The misinvoicing of trade is accomplished by misstating the value or volume of an export or import on a customs invoice. Trade misinvoicing is a form of trade-based money laundering made possible by the fact that trading partners write their own trade documents, or arrange to have the documents prepared in a third country (typically a tax haven), a method known as re-invoicing. Fraudulent manipulation of the price, quantity, or quality of a good or service on an invoice allows criminals, corrupt government officials, and commercial tax evaders to shift vast amounts of money across international borders quickly, easily, and nearly always undetected.
Trade misinvoicing accounted for an average of $654.7 billion per year of lost trade in developing markets over the data set covered by the report.
How Do Americans Spend Their Money, By Generation?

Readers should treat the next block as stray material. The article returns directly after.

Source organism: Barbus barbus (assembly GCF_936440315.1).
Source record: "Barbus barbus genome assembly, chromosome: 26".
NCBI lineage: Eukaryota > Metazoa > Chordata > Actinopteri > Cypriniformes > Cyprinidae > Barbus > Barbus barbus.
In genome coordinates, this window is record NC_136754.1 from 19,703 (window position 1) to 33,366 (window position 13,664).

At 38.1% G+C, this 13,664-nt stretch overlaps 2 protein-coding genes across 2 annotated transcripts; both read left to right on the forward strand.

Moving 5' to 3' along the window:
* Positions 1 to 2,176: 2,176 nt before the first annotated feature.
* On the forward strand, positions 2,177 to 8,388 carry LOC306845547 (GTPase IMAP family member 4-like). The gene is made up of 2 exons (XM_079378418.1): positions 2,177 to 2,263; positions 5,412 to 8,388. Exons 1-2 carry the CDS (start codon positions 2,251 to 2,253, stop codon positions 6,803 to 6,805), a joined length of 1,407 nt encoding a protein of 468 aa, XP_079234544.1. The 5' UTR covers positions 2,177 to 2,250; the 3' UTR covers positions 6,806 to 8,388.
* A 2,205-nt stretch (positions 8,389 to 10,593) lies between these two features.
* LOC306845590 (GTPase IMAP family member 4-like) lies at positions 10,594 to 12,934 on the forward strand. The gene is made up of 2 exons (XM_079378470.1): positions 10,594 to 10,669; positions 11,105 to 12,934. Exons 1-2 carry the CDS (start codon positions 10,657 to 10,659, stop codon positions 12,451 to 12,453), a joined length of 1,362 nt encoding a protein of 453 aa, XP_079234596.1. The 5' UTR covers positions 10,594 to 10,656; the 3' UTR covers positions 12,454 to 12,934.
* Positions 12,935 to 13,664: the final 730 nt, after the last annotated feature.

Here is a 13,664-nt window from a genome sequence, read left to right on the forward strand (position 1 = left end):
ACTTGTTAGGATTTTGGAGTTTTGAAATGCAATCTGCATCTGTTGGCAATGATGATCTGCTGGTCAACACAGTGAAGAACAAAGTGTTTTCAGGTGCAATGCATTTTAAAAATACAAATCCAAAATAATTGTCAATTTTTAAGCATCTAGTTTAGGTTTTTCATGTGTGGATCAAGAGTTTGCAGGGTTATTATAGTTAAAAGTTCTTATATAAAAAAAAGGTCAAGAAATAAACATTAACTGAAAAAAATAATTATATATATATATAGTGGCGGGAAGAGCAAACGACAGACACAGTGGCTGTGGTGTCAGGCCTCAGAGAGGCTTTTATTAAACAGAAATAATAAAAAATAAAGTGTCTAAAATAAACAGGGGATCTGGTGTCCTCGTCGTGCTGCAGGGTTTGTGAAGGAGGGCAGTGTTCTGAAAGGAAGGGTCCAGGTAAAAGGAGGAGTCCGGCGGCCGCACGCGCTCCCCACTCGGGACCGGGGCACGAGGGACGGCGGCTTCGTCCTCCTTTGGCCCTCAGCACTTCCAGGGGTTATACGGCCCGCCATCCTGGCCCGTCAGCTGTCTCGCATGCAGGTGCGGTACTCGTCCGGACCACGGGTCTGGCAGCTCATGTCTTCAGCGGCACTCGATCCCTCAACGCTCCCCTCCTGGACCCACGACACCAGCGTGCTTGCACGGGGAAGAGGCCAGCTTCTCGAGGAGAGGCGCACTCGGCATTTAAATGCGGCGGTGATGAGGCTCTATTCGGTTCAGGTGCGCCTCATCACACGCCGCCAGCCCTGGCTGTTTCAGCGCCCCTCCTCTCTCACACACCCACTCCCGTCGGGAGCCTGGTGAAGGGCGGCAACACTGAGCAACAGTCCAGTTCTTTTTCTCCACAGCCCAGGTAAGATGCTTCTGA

This interactive graphic shows a breakdown of how average Americans spend their money, and how expenses vary across generations.
How Americans Spend Their Money, By Generation
In 2021, the average American spent just over $60,000 a year. But where does all their money go? Unsurprisingly, spending habits vary wildly depending on age.
This graphic by Preethi Lodha uses data from the U.S. Bureau of Labor Statistics to show how average Americans spend their money, and how annual expenses vary across generations.
A Generational Breakdown of Overall Spending
Overall in 2021, Gen X (anyone born from 1965 to 1980) spent the most money of any U.S. generation, with an average annual expenditure of $83,357.